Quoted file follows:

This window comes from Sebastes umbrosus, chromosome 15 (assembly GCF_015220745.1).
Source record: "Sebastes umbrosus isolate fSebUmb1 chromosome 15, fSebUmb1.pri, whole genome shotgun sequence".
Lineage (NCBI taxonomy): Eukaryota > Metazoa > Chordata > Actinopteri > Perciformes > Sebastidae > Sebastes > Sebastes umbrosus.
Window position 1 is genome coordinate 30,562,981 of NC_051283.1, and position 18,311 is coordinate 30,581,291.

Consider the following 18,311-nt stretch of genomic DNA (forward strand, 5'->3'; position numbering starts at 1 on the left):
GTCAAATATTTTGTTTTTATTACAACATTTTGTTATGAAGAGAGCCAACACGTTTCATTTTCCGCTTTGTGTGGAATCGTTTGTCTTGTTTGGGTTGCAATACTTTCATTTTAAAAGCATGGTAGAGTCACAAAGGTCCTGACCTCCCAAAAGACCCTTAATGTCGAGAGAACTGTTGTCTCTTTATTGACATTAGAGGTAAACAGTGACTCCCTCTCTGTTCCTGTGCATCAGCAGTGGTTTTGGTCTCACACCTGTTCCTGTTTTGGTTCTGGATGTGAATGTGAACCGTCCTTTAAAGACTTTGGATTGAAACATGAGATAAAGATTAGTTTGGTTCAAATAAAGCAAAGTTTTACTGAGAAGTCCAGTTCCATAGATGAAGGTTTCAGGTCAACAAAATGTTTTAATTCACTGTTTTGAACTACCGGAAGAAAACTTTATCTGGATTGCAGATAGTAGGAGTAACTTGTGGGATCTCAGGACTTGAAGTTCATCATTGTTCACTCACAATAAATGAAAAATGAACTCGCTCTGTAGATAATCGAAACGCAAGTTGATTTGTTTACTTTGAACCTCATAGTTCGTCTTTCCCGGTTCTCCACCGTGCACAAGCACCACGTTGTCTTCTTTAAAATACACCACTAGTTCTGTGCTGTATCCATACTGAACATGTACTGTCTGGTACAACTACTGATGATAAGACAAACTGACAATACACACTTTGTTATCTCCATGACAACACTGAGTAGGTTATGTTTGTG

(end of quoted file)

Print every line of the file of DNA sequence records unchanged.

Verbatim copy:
This window comes from Sebastes umbrosus, chromosome 15 (assembly GCF_015220745.1).
Source record: "Sebastes umbrosus isolate fSebUmb1 chromosome 15, fSebUmb1.pri, whole genome shotgun sequence".
Lineage (NCBI taxonomy): Eukaryota > Metazoa > Chordata > Actinopteri > Perciformes > Sebastidae > Sebastes > Sebastes umbrosus.
Window position 1 is genome coordinate 30,562,981 of NC_051283.1, and position 18,311 is coordinate 30,581,291.

Consider the following 18,311-nt stretch of genomic DNA (forward strand, 5'->3'; position numbering starts at 1 on the left):
GTCAAATATTTTGTTTTTATTACAACATTTTGTTATGAAGAGAGCCAACACGTTTCATTTTCCGCTTTGTGTGGAATCGTTTGTCTTGTTTGGGTTGCAATACTTTCATTTTAAAAGCATGGTAGAGTCACAAAGGTCCTGACCTCCCAAAAGACCCTTAATGTCGAGAGAACTGTTGTCTCTTTATTGACATTAGAGGTAAACAGTGACTCCCTCTCTGTTCCTGTGCATCAGCAGTGGTTTTGGTCTCACACCTGTTCCTGTTTTGGTTCTGGATGTGAATGTGAACCGTCCTTTAAAGACTTTGGATTGAAACATGAGATAAAGATTAGTTTGGTTCAAATAAAGCAAAGTTTTACTGAGAAGTCCAGTTCCATAGATGAAGGTTTCAGGTCAACAAAATGTTTTAATTCACTGTTTTGAACTACCGGAAGAAAACTTTATCTGGATTGCAGATAGTAGGAGTAACTTGTGGGATCTCAGGACTTGAAGTTCATCATTGTTCACTCACAATAAATGAAAAATGAACTCGCTCTGTAGATAATCGAAACGCAAGTTGATTTGTTTACTTTGAACCTCATAGTTCGTCTTTCCCGGTTCTCCACCGTGCACAAGCACCACGTTGTCTTCTTTAAAATACACCACTAGTTCTGTGCTGTATCCATACTGAACATGTACTGTCTGGTACAACTACTGATGATAAGACAAACTGACAATACACACTTTGTTATCTCCATGACAACACTGAGTAGGTTATGTTTGTG